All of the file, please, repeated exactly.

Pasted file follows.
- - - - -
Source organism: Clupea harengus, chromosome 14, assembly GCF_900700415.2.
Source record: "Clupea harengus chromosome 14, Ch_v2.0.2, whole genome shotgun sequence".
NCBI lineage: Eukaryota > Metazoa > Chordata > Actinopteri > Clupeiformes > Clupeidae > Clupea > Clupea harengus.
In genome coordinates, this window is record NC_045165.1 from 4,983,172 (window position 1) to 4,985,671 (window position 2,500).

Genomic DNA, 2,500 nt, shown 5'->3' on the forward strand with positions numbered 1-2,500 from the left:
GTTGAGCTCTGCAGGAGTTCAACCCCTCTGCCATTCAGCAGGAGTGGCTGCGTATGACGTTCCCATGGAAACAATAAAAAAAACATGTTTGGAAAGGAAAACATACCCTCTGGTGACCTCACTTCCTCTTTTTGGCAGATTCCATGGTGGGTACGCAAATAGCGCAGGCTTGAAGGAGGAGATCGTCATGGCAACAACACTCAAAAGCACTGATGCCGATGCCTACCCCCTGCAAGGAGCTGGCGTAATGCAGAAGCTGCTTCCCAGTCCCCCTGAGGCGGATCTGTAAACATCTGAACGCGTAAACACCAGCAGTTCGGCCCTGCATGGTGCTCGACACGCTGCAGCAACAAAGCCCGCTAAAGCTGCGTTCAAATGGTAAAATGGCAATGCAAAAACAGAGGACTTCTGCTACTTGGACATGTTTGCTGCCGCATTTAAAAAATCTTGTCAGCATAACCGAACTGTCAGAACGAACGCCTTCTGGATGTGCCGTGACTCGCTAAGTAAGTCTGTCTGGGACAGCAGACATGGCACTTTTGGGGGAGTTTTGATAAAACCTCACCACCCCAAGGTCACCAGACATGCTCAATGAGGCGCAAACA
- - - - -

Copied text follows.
Source organism: Clupea harengus, chromosome 14, assembly GCF_900700415.2.
Source record: "Clupea harengus chromosome 14, Ch_v2.0.2, whole genome shotgun sequence".
NCBI lineage: Eukaryota > Metazoa > Chordata > Actinopteri > Clupeiformes > Clupeidae > Clupea > Clupea harengus.
In genome coordinates, this window is record NC_045165.1 from 4,983,172 (window position 1) to 4,985,671 (window position 2,500).

Genomic DNA, 2,500 nt, shown 5'->3' on the forward strand with positions numbered 1-2,500 from the left:
GTTGAGCTCTGCAGGAGTTCAACCCCTCTGCCATTCAGCAGGAGTGGCTGCGTATGACGTTCCCATGGAAACAATAAAAAAAACATGTTTGGAAAGGAAAACATACCCTCTGGTGACCTCACTTCCTCTTTTTGGCAGATTCCATGGTGGGTACGCAAATAGCGCAGGCTTGAAGGAGGAGATCGTCATGGCAACAACACTCAAAAGCACTGATGCCGATGCCTACCCCCTGCAAGGAGCTGGCGTAATGCAGAAGCTGCTTCCCAGTCCCCCTGAGGCGGATCTGTAAACATCTGAACGCGTAAACACCAGCAGTTCGGCCCTGCATGGTGCTCGACACGCTGCAGCAACAAAGCCCGCTAAAGCTGCGTTCAAATGGTAAAATGGCAATGCAAAAACAGAGGACTTCTGCTACTTGGACATGTTTGCTGCCGCATTTAAAAAATCTTGTCAGCATAACCGAACTGTCAGAACGAACGCCTTCTGGATGTGCCGTGACTCGCTAAGTAAGTCTGTCTGGGACAGCAGACATGGCACTTTTGGGGGAGTTTTGATAAAACCTCACCACCCCAAGGTCACCAGACATGCTCAATGAGGCGCAAACA